Mailinglist Archive: opensuse (3618 mails)

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Re: [opensuse] RFC: Tabbed Browsing for Packages
  • From: Rodney Baker <rodney.baker@xxxxxxxxxxxx>
  • Date: Sun, 25 Jan 2009 14:00:06 +1030
  • Message-id: <200901251400.15021.rodney.baker@xxxxxxxxxxxx>
On Sunday 25 January 2009 02:57:35 Clayton wrote:

There are quite a few improvements I'd like to see....
- remember the column widths when I resize them
- do not auto-close after installing some software (or make it
configurable). I never add all the software I want in one go
- add a view that shows ONLY the packages that can/need to be updated
- add an easy to find and clear installation summary view

I completely agree. Borrowing from a piece of software used for doing live
configuration changes for an industrial video matrix switcher, I think it
would also be good if Yast2 was changed to use an sql backend (e.g. sqlite or

Now, before anyone jumps, hear me out. I'm not suggesting that the whole
package management system be converted to sql, just the software management
application. How would this work? On startup Yast2 Software Management would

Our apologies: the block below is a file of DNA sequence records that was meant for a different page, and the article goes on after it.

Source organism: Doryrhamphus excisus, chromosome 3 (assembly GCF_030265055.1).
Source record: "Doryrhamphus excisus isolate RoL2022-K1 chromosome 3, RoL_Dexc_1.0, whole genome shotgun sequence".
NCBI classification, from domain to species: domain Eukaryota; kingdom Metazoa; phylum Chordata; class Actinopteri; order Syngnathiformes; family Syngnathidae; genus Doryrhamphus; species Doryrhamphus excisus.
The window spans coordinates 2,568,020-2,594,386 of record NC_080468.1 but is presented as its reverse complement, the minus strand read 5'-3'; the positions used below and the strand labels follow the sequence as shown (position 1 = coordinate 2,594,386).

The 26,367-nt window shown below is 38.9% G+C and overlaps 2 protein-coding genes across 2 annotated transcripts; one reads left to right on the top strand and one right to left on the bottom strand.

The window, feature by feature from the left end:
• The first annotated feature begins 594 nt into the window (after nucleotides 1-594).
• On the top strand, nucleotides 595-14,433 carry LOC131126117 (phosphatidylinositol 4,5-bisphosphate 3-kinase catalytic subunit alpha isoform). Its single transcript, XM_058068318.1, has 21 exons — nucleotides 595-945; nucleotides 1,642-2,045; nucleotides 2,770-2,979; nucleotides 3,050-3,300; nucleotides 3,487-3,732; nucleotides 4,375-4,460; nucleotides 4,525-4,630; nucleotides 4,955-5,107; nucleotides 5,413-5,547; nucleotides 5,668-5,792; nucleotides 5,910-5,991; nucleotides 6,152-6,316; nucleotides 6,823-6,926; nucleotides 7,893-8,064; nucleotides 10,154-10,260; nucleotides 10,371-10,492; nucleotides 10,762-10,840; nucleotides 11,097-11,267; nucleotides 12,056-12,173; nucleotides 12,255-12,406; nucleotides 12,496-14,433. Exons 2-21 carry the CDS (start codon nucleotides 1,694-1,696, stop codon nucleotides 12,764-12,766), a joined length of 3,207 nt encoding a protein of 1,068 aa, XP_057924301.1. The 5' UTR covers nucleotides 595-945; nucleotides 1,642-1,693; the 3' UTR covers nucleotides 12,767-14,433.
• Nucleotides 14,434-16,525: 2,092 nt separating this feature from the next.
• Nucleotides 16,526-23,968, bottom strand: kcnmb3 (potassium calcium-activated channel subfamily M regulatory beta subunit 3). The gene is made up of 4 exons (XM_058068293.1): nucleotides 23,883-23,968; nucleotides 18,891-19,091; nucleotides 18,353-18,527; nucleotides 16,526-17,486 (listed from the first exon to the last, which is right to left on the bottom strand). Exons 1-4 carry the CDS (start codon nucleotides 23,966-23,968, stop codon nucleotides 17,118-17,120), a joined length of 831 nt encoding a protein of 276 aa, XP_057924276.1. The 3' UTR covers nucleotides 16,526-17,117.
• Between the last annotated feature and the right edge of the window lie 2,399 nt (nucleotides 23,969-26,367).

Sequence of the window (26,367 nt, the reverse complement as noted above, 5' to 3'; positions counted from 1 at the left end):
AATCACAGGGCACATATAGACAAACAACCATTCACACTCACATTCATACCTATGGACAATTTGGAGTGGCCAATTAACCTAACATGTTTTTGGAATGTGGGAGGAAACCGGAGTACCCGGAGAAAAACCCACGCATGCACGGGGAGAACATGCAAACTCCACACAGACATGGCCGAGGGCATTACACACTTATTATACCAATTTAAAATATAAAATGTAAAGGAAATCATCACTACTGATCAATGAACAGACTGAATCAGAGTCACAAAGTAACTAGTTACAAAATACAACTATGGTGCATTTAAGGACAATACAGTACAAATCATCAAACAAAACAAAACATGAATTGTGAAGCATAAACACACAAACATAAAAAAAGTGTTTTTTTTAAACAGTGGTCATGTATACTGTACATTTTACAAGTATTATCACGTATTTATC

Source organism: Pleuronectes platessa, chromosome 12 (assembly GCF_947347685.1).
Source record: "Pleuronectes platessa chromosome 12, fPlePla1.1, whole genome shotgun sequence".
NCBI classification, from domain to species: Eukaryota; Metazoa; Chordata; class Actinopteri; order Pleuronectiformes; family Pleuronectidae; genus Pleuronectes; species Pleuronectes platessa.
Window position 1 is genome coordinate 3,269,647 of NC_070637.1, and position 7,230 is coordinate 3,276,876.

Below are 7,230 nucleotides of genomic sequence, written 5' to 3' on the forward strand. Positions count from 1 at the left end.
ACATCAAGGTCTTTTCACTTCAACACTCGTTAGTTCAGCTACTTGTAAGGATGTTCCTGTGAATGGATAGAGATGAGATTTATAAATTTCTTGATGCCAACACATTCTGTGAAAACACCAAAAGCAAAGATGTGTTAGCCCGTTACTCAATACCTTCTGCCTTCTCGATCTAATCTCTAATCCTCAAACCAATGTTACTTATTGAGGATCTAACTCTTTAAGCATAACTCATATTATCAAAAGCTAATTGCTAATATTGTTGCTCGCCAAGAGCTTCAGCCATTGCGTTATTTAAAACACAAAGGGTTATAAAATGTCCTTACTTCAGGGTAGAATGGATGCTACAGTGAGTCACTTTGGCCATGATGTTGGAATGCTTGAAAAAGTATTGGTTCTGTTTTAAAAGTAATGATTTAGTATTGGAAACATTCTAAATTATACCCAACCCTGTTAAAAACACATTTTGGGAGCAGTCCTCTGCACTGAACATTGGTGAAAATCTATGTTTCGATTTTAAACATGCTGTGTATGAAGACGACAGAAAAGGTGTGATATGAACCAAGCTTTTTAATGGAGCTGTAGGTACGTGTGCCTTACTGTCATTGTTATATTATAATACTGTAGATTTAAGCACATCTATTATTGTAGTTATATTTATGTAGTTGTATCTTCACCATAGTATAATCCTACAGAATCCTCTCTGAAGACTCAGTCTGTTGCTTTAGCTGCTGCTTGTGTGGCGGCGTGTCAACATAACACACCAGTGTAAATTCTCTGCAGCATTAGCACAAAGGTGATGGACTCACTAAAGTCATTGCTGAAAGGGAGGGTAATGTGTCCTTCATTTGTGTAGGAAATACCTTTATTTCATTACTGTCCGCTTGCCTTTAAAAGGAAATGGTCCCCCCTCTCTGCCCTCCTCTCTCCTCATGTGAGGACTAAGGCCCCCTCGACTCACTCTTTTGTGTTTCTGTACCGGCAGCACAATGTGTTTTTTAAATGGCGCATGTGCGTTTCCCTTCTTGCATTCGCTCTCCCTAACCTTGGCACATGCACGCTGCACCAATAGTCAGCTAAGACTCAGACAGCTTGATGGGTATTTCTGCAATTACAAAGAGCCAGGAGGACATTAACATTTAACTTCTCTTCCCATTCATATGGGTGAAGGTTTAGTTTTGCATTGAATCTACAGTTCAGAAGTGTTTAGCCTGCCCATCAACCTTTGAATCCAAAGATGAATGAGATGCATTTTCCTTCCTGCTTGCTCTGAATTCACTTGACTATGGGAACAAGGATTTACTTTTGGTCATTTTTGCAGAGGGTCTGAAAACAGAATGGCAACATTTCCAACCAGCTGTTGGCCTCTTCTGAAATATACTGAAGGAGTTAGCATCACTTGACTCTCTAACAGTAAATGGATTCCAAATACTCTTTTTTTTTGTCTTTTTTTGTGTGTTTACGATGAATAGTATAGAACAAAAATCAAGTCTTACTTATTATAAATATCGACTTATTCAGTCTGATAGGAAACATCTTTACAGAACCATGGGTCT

read the respository data and insert it into an (appropriately optimised) sql
database. Queries/views would then be constructed as sql queries (invisible
to the user, unless one wanted to do a user-defined view) which would make
creating new views/queries very simple e.g. "select all from * where
installed_version <> available version and installed version is not null"
should show only installed packages that have upgrades (or downgrades)

On shutdown the (modified) data from the sql database would be rewritten back
to the repository cache files. If the right database engine is used and the
database is appropriately designed I think there would be minimal impact on
performance (in fact it may even be slightly improved).

Database triggers could also be used to keep the repository cache files up-to-
date in the background or to update other views that are (currently hidden) in
other tabs.

I think tabs are a great idea... have a tab with a constantly updated
installation summary (for example). I can see tabs being more user
friendly... as long as the concerns raised in the blog entry are
thought about.. like tab clutter... ability to close tabs... ability
to opne specific tabs.. remember which tabs are preferred so that next
time it's opened, the same tabs are shown and so on.


Agreed. It would all help to make the system even more usable.

Rodney Baker VK5ZTV

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